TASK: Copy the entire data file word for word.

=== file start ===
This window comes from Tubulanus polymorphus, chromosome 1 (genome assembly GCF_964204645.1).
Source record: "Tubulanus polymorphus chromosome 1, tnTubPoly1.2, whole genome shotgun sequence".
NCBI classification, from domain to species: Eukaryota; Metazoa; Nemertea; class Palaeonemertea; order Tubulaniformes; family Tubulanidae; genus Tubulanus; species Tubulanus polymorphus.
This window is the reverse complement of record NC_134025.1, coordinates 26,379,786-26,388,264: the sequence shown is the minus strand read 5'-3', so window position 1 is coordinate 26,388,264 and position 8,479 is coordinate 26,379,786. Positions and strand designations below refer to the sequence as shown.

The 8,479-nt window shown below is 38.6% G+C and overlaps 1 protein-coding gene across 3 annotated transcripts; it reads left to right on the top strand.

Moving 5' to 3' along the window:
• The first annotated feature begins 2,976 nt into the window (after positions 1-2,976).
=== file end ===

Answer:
This window comes from Tubulanus polymorphus, chromosome 1 (genome assembly GCF_964204645.1).
Source record: "Tubulanus polymorphus chromosome 1, tnTubPoly1.2, whole genome shotgun sequence".
NCBI classification, from domain to species: Eukaryota; Metazoa; Nemertea; class Palaeonemertea; order Tubulaniformes; family Tubulanidae; genus Tubulanus; species Tubulanus polymorphus.
This window is the reverse complement of record NC_134025.1, coordinates 26,379,786-26,388,264: the sequence shown is the minus strand read 5'-3', so window position 1 is coordinate 26,388,264 and position 8,479 is coordinate 26,379,786. Positions and strand designations below refer to the sequence as shown.

The 8,479-nt window shown below is 38.6% G+C and overlaps 1 protein-coding gene across 3 annotated transcripts; it reads left to right on the top strand.

Moving 5' to 3' along the window:
• The first annotated feature begins 2,976 nt into the window (after positions 1-2,976).